Jail deaths increased 33 percent between 2001-2019, with suicide the leading cause, according to the Bureau of Justice Statistics (BJS).
Over 77 percent of the inmates who died in 2019 were still awaiting trial.
But BJS also noted that from 2000 to 2019, an average 81 percent of jail jurisdictions in the U.S. reported no deaths during the calendar year.
At the same time, the number of deaths in state and federal prisons decreased slightly, despite a sharp rise in homicides.
BJS said the number of homicides increased from 39 in 2001 to 143 in 2019, the latest year for which data was available―representing the highest figure recorded since the bureau began publishing annual reports on Mortality in Correctional Institutions (MCI) in 2001.
The figures also showed that 4,234 persons died from all causes in state and federal prisons in 2019―a 6.6 percent decrease from the 4,515 deaths in 2018.
Almost 87 percent of the 65,027 state prisoners and 89 percent of the 7,125 federal prisoners who died in custody between 2001 and 2019 died of illness.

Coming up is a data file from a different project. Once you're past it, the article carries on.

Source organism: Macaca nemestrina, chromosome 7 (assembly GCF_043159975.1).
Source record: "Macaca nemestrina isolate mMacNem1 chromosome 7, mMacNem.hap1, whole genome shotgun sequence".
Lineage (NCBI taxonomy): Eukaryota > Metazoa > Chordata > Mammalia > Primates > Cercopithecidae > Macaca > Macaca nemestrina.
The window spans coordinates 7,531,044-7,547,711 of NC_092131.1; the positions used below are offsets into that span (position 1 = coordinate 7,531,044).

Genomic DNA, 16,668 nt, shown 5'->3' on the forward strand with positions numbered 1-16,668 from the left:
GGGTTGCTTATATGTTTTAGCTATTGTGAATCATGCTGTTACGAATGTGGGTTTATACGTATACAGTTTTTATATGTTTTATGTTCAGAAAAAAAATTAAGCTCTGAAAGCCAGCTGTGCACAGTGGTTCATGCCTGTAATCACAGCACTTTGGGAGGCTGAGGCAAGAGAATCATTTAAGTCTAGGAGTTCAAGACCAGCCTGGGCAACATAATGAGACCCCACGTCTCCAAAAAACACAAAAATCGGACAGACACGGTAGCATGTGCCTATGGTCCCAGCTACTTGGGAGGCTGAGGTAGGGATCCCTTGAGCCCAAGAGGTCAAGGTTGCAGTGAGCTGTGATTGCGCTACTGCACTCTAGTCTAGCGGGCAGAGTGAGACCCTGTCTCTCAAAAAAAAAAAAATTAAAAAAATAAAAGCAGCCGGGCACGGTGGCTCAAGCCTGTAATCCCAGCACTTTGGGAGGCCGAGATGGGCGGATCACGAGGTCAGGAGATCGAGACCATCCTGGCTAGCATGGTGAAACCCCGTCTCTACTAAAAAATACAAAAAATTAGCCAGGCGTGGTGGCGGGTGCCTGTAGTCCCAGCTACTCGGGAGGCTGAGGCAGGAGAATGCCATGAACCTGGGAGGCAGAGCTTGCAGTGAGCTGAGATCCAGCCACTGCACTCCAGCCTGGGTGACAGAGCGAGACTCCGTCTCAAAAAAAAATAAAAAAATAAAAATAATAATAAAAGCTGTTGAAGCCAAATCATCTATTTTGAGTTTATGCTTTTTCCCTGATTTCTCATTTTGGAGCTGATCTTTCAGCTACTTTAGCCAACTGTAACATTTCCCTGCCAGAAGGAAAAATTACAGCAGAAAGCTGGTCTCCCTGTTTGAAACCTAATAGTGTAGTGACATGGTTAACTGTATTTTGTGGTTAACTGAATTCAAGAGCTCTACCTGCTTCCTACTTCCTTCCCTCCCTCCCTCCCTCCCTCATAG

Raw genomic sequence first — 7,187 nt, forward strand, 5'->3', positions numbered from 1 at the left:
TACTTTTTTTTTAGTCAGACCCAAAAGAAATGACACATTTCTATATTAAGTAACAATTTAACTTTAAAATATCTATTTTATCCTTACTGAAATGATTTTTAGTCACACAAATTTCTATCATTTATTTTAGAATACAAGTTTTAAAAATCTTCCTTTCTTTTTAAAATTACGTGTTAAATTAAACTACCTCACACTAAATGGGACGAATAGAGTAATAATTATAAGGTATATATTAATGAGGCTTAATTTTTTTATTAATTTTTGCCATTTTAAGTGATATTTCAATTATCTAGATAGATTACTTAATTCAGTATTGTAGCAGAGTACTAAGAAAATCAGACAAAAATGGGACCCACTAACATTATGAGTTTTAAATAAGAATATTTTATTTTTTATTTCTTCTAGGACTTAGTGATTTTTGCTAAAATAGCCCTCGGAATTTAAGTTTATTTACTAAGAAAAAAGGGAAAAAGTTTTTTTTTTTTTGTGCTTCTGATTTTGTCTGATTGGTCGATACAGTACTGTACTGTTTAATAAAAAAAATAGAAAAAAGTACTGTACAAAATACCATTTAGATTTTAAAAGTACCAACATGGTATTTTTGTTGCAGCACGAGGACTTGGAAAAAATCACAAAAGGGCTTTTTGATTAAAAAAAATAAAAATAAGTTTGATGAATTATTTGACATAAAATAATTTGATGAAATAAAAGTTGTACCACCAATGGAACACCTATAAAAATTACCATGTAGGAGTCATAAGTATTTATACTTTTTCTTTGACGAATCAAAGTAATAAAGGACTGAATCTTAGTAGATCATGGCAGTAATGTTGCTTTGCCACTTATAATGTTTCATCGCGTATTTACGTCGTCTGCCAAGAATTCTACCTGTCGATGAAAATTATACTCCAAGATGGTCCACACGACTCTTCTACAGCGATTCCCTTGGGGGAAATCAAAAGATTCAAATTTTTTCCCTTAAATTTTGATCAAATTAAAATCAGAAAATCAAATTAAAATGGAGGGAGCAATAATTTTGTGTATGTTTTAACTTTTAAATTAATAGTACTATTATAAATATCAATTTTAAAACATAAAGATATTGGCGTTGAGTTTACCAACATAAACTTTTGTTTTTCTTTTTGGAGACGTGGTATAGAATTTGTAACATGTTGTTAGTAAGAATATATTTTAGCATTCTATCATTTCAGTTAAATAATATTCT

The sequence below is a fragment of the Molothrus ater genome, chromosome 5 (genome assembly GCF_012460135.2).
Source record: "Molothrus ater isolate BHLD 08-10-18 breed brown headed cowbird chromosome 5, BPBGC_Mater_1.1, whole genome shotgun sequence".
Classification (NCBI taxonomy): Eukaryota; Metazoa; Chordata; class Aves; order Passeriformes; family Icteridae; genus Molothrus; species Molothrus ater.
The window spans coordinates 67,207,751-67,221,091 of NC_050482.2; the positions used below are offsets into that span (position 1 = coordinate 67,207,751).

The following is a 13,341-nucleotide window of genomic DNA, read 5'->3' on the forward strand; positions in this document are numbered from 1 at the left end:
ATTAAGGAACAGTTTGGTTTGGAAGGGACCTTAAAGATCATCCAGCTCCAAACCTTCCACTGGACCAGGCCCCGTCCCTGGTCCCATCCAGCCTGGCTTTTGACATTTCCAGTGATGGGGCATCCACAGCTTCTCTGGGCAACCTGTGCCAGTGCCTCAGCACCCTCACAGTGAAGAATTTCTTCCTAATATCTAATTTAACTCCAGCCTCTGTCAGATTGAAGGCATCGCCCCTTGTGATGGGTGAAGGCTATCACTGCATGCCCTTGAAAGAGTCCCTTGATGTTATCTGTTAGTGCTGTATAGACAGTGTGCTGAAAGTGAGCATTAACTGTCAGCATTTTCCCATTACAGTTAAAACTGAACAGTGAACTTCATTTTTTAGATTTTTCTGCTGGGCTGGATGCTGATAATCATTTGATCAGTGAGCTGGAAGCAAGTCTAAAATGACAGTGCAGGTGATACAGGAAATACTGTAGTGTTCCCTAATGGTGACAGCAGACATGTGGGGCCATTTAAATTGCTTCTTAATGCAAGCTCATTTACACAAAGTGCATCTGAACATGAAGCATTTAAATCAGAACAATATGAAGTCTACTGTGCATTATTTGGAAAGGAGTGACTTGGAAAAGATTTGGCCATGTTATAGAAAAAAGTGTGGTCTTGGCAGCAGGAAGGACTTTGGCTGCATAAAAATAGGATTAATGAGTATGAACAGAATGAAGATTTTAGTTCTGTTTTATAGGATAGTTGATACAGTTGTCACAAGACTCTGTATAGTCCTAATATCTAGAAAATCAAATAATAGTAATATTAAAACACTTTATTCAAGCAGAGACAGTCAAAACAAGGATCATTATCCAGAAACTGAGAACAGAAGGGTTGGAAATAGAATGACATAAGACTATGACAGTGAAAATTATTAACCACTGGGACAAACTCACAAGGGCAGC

Cancer and heart disease alone accounted for more than 53 percent of all state prison deaths from 2001-2019.
White inmates accounted for 72 percent of those deaths. Black inmates registered the lowest suicide rate over the entire 20-year MCI collection period.
In contrast, a companion report found a steady rise in the number of jail deaths since 2001. The figure reached 1,138 in 2018, and 1,200 fatalities in 2019.
Suicide was the leading single cause of death for jail inmates in 2019, BJS said, adding that almost 77 percent of the 1,200 persons who died in local jails that year were not convicted of a crime at the time of their death, and almost 40 percent had been held for 1 week or less.
Drug or alcohol intoxication accounted for 15 percent of jail deaths in 2019, up from 4 percent in 2000.
Louisiana, Alabama, Mississippi, Tennessee, and Kentucky recorded the highest rates of state prison deaths at 500 per 100,000.